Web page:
Are These 3 Midcaps In The Buy Zone Now?
Mid-cap techs Tenable (NASDAQ: TENB), Rapid7 (NASDAQ: RPD), and Qualys (NASDAQ: QLYS) are all forming potentially constructive consolidations below recent price highs.
Mid-cap stocks are an often-overlooked asset class. As the name suggests, mid-caps fall between small- and large-cap stocks. These are often companies that grew in market cap as their price appreciated.
If you currently own predominantly large- or small-cap stocks, mid-caps may be a way of adding some diversification.
A stock is categorized as a mid-cap if the value of its shares is in the range between $2 billion and $10 billion.
Maryland-based Tenable offers cybersecurity services for enterprise customers from industries including automotive, building management, energy, finance, healthcare, medical manufacturing, oil and gas, retail, transportation, water, and government.
The stock gapped up 5.27% Tuesday following the announcement of Tenable.cs, which adds new cloud-native security capabilities to the company’s existing platform.
Tenable’s market capitalization is $5.16 billion. It has 88.1 million shares in float.
It’s currently forming a cup-with-handle base with a buy point above its November 9 high of $56.84. Analysts’ price target remains $62.92, which would mark a 31.01% upside.
MarketBeat analyst data show that institutional inflows totaled $1.51 billion in the past 12 months, ahead of outflows, which totaled $994.71 million.
The consolidation began in January, which is resulting Tenable having a year-to-date loss of 5.38%.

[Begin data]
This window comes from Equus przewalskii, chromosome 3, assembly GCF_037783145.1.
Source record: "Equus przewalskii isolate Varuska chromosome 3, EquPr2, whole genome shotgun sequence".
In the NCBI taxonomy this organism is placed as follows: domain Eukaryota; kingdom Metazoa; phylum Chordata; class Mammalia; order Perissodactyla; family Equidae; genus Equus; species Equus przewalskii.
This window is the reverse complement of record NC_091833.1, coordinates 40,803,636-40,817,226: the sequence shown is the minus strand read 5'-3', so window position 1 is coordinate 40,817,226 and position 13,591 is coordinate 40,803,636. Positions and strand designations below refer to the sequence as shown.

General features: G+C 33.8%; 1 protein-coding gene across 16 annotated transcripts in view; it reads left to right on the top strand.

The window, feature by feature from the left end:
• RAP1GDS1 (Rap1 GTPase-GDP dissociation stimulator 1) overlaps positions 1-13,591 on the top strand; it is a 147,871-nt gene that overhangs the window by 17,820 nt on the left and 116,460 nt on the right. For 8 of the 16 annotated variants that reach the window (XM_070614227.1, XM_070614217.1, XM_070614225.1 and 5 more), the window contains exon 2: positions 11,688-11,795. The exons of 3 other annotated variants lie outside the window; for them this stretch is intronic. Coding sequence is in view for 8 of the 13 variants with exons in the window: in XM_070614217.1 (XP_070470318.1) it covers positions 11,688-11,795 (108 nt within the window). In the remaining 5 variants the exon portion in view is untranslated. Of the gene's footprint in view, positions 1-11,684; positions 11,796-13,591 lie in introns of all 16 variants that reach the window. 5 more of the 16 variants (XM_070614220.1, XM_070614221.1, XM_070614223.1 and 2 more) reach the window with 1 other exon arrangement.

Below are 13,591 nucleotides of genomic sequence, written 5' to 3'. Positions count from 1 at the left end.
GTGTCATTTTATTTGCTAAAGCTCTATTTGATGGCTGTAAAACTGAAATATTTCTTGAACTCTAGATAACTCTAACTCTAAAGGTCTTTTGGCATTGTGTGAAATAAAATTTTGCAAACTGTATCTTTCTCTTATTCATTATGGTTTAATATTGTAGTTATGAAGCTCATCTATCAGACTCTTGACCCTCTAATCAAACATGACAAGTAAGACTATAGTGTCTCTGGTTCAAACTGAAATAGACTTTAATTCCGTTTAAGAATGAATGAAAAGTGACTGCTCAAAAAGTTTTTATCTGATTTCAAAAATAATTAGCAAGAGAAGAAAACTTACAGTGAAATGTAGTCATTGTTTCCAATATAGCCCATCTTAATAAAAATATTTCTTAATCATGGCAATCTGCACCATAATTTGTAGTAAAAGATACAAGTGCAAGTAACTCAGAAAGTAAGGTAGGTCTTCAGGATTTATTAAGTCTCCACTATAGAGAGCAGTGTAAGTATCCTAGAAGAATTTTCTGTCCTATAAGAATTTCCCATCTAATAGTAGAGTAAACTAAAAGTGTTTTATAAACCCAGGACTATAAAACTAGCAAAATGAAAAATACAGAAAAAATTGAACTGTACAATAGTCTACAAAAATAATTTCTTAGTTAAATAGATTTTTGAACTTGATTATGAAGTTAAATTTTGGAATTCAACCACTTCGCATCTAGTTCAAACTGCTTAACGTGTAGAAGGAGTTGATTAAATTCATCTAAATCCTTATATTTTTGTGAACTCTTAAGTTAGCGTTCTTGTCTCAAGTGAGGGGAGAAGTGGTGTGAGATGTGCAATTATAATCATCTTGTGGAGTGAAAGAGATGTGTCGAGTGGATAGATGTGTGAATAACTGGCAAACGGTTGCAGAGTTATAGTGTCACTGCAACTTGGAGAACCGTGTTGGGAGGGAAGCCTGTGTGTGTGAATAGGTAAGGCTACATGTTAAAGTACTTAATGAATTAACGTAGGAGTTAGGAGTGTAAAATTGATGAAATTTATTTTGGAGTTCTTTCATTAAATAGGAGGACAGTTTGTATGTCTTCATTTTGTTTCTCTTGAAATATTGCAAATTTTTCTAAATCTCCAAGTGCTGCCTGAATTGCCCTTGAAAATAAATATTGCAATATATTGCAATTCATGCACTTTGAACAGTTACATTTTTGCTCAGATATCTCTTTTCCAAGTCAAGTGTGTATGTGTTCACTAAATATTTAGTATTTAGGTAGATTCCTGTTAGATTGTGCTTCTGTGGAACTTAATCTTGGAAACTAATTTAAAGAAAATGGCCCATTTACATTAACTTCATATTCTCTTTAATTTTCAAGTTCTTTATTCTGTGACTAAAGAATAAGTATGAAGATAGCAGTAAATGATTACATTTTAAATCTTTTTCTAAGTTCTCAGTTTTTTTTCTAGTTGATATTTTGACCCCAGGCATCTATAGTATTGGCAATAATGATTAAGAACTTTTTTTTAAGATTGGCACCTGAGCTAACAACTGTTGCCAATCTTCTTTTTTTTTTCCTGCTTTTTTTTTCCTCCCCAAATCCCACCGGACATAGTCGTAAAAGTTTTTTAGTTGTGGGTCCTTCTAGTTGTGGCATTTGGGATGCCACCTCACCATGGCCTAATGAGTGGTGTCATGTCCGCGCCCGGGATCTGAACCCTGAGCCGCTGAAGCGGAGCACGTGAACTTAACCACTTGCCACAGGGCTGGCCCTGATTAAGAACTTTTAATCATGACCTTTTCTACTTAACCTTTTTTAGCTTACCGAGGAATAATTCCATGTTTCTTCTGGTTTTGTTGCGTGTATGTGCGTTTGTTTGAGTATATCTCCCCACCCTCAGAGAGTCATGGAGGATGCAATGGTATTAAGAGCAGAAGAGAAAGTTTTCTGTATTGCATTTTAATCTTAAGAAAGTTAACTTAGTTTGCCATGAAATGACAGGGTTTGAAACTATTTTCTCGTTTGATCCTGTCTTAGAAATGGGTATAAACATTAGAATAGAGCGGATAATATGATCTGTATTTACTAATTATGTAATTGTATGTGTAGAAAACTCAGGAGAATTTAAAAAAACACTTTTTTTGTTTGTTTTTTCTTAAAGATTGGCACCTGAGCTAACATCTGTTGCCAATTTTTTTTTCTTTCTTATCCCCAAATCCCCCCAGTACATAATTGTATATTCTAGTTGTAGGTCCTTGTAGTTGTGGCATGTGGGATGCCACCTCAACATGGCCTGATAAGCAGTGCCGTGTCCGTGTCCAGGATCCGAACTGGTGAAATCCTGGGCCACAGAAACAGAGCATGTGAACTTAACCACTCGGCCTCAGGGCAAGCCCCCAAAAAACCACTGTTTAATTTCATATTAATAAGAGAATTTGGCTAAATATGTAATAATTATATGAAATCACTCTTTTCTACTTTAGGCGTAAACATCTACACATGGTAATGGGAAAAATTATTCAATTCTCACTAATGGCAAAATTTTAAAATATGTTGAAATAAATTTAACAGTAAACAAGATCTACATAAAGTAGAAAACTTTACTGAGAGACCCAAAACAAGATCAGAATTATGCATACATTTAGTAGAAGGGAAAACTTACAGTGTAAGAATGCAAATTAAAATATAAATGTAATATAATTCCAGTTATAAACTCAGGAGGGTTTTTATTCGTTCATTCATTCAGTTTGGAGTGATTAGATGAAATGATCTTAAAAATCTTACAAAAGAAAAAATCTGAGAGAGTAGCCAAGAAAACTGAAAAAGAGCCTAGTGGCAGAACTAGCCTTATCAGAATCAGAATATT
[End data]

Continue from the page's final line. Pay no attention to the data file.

Revenue has been trending higher in the past two years.
With Wall Street expecting 63% earnings growth when this year wraps up, Tenable is a good stock to watch. Ideally, wait to make a buy until the stock can rally above its handle buy point.
Rapid7 is also in the cybersecurity business. This one has been a fast grower recently, advancing 32.04% year-to-date and 54.83% in the past 12 months.
Rapid7 has a market cap of $6.6 billion.
The company focuses on cloud-based software to analyze and provide solutions to threats against customers’ digital, regardless of where the threat emerges.
Rapid7’s rapid growth certainly lives up to the company’s name. Revenue grew at double-digit rates in each of the past eight quarters, with sales accelerating in the past three.
After a loss of $0.10 per share last year, analysts are expecting another loss this year, of $0.07 per share. Next year, analysts see a flip to profitability, with earnings of $0.13 per share.
In the most recent quarter, earnings grew 500% to $0.06 per share.
The stock cleared a third-stage flat base in mid-October, then rallied to a high of $145 on November 4, following Rapid7’s third-quarter report, which topped analysts’ estimates on both the top-and bottom lines.
Since then, the stock pulled back and is down 15.04% in the past month. That’s not an unusually steep correction and is normal to see some excess flushed out following a sustained rally, such as Rapid7 has seen.
Cloud-based compliance and security specialist Qualys is forming a cup-with-handle base with a current buy point above $140.64. The stock successfully tested its 50-day moving average last week, and rallied 4.42% so far this week.
Revenue has grown in the low double digits in the past eight quarters, while earnings grew between 7% and 35% during that time. Its three-year revenue has been trending higher.
California-based Qualys’ revenue comes from subscriptions to its cloud-based platform. The bulk of its revenue originates from U.S. customers.
Qualys has a market cap of $5.16 billion, and has 32.6 million shares in float. The company, which went public in 2012, is up 40.53% in the past year.
Its year-to-date return is 40.53%. That’s despite its current correction which has lasted since February.
Qualys stock is not buyable, but the good news is that a short-term trend line roughly coincides with the cup-with-handle buy point.
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